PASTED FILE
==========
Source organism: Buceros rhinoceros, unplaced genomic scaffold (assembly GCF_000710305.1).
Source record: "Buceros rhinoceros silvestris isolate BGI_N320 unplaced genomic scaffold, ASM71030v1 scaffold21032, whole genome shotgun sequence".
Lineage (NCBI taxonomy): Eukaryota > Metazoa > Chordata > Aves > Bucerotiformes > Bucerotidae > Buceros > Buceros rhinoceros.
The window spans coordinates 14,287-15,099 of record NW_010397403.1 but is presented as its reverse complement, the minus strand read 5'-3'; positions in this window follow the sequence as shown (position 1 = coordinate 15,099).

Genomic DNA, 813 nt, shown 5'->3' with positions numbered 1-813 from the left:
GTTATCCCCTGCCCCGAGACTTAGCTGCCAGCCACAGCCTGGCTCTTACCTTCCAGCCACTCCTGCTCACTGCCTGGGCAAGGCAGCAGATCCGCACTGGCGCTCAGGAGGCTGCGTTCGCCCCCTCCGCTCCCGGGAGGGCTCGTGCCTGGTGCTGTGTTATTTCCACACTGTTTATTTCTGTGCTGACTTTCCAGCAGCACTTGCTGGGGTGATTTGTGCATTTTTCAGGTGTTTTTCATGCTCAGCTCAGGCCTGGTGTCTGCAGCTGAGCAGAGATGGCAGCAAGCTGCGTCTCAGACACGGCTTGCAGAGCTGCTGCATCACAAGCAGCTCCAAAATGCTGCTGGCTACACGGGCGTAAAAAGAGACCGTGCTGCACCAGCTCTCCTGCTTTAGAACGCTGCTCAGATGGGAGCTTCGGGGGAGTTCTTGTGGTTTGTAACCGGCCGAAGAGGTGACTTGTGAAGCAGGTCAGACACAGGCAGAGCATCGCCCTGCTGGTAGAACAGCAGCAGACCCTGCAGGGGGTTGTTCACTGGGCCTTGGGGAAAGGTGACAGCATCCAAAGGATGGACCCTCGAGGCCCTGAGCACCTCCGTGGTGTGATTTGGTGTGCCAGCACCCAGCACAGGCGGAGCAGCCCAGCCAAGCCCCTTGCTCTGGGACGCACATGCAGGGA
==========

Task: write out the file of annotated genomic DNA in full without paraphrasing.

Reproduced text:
Source organism: Buceros rhinoceros, unplaced genomic scaffold (assembly GCF_000710305.1).
Source record: "Buceros rhinoceros silvestris isolate BGI_N320 unplaced genomic scaffold, ASM71030v1 scaffold21032, whole genome shotgun sequence".
Lineage (NCBI taxonomy): Eukaryota > Metazoa > Chordata > Aves > Bucerotiformes > Bucerotidae > Buceros > Buceros rhinoceros.
The window spans coordinates 14,287-15,099 of record NW_010397403.1 but is presented as its reverse complement, the minus strand read 5'-3'; positions in this window follow the sequence as shown (position 1 = coordinate 15,099).

Genomic DNA, 813 nt, shown 5'->3' with positions numbered 1-813 from the left:
GTTATCCCCTGCCCCGAGACTTAGCTGCCAGCCACAGCCTGGCTCTTACCTTCCAGCCACTCCTGCTCACTGCCTGGGCAAGGCAGCAGATCCGCACTGGCGCTCAGGAGGCTGCGTTCGCCCCCTCCGCTCCCGGGAGGGCTCGTGCCTGGTGCTGTGTTATTTCCACACTGTTTATTTCTGTGCTGACTTTCCAGCAGCACTTGCTGGGGTGATTTGTGCATTTTTCAGGTGTTTTTCATGCTCAGCTCAGGCCTGGTGTCTGCAGCTGAGCAGAGATGGCAGCAAGCTGCGTCTCAGACACGGCTTGCAGAGCTGCTGCATCACAAGCAGCTCCAAAATGCTGCTGGCTACACGGGCGTAAAAAGAGACCGTGCTGCACCAGCTCTCCTGCTTTAGAACGCTGCTCAGATGGGAGCTTCGGGGGAGTTCTTGTGGTTTGTAACCGGCCGAAGAGGTGACTTGTGAAGCAGGTCAGACACAGGCAGAGCATCGCCCTGCTGGTAGAACAGCAGCAGACCCTGCAGGGGGTTGTTCACTGGGCCTTGGGGAAAGGTGACAGCATCCAAAGGATGGACCCTCGAGGCCCTGAGCACCTCCGTGGTGTGATTTGGTGTGCCAGCACCCAGCACAGGCGGAGCAGCCCAGCCAAGCCCCTTGCTCTGGGACGCACATGCAGGGA